A life of courage, joy and independence.
Those who have visited Shinto (native religion of Japan) shrines in Japan may recall passing beneath one or more large gates (mon) at the entrance to the shrine complex. These distinctive structures are called torii in Japanese and are thought to mark the boundary between the secular world and the sanctified grounds of the shrine. In passing beneath a torii one is, in fact, making his or her initial approach towards the inner sanctuary, and accordingly many Japanese will first bow before stepping under the gate. Shinto shrines may include multiple gates, and paths within the shrine may be lined with dozens of closely set torii which together create the effect of a long, enclosed corridor. Believers may use their walk through such passages as an aid in helping to clear their mind of worldly distractions and in preparation for making an appearance before the enshrined deity. Torii gates are traditionally made of wood though it is not uncommon to see gates made of metal, concrete, stone or other durable material. Many wooden torii are unpainted and over time will take on a beautiful weathered appearance much in keeping with the shrine’s natural-looking landscape. Torii are often produced using local timber and therefore shrines which are located in high mountain forests may feature torii constructed simply from a few rough cut conifers. Such torii blend in nicely with the surrounding forest and are emblematic of the Japanese love of nature. Though the torii has become a symbol of Japan as a country it is nevertheless a very unique and important part of the Shinto religious tradition.
Shinto is one of the two major religions of Japan (the other is Buddhism). Shinto is often considered to be the native religion of Japan, and is as old as Japan itself. The name Shinto means “the way of the gods.” Shinto is a pantheistic religion, in which many thousands of major and minor gods are thought to exist. The Japanese have built thousands of shrines (jinja) throughout the country to honor and worship these gods. Some shrines are huge and are devoted to important deities. Other shrines are small and may be easily missed when strolling along roads in the countryside.
Shinto gods are called kami. Kami are thought to have influence on human affairs, and for this reason many Japanese make regular pilgrimage to community shrines in order to offer prayers to local kami. The act of prayer involves approaching the shrine structure, passing through the gate-like torii, cleansing the hands and mouth with water and possibly ascending stairs to the main entrance of the shrine. Usually without entering the shrine the worshipper will throw some coins into a stone or wooden collection box and then rattle the suzu bell which is at the top of a long hemp rope. The worshiper grabs hold of the rope and shakes it back and forth causing the copper bell at the top to rattle. This is thought to get the attention of the shrine god. The worshipper then bows twice, claps his or her hands twice and then bows again. In addition, the worshipper may clasp their hands together in silent prayer. Shintoism and Buddhism have managed to find a comfortable coexistence in Japan. Evidence of this harmonious relationship is found in the fact that that most Japanese are married in a Shinto shrine, but buried by a Buddhist priest.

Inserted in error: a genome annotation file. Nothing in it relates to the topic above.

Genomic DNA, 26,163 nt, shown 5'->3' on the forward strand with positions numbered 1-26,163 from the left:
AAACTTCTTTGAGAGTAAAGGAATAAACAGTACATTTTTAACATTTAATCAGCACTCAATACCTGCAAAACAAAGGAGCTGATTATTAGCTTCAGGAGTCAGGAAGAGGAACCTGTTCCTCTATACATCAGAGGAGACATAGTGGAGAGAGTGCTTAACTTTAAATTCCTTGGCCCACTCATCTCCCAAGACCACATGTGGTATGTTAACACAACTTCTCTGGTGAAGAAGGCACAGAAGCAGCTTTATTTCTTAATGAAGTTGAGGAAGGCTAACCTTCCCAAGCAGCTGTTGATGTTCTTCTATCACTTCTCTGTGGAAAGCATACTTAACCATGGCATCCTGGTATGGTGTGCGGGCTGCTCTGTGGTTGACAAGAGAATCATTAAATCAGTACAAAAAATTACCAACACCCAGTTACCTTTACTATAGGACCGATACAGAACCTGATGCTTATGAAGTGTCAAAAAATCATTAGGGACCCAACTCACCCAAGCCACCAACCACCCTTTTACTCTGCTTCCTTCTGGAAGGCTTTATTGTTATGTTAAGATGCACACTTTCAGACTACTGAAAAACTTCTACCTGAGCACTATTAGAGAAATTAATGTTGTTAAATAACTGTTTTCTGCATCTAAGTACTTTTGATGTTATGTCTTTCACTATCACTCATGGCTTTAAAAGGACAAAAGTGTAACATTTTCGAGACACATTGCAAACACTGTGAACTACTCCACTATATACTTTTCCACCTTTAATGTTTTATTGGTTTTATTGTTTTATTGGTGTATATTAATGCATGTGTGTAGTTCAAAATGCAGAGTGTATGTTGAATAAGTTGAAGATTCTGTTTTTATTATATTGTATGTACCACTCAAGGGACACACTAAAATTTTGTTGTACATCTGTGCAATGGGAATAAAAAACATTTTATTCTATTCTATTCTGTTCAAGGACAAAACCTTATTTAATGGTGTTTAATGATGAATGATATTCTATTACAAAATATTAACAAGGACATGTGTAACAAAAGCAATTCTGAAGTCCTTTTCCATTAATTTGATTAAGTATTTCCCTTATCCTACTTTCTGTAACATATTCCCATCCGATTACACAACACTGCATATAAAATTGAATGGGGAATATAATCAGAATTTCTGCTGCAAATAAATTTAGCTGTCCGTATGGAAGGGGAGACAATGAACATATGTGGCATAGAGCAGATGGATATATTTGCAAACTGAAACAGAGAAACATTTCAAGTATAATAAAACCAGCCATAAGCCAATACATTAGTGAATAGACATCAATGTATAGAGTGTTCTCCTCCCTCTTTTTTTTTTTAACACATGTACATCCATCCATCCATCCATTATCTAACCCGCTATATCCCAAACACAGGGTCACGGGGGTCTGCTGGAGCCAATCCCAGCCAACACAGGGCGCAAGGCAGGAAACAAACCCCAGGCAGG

Welcome to the softypapa blog. My name is Kurt Bell and I am delighted that you have chosen to walk awhile with me. I’m available on Facebook and Google+ if you have questions or just want to chat and say hi. I can also be found at the JVLOG forum with other Japan-related content creators. All links are listed below. I look forward to meeting you on-line. Have a great day!
The Path of Wildness is an answer and response to a prescribed way of life which may leave some individuals with a sense that their living is little more than a series of pre-determined, step-like episodes between birth and death. The stages of living between these events: childhood, adolescence, adulthood, parenthood and senior are themselves natural and in accord with the needs of the species and most individuals. Many find their satisfaction in living this course and to these individuals I have little or nothing to say. Others though long for something more; something innate, genetic and seemingly calling. Adventure and change can give a degree of satisfaction and relief yet even these may seem too tame. To those who feel drawn to something beyond the entertainment and stimulation of senses I offer a walk along The Path of Wildness. Don’t bother penciling the event in your schedule, preparing a pack with goodies and supplies or even inviting a friend along, for this experience is along the course of your first inclination and you must surely always go alone.
The Path of Wildness Resources
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“Japanese Falls” image included in this video is by the artist Lane Brown. See more of Mr. Brown’s work at the following URL:
Channel Theme Music “Song For Kurt” used with permission by Nowherians. Discover more about the artist and their music at the URL below. Be sure to check out their “Rome Pays Off” recordings.
Channel homepage image “Leaf” by photographer Moyan Brenn.
See more of Mr. Brenn’s photos on Flickr at the link below.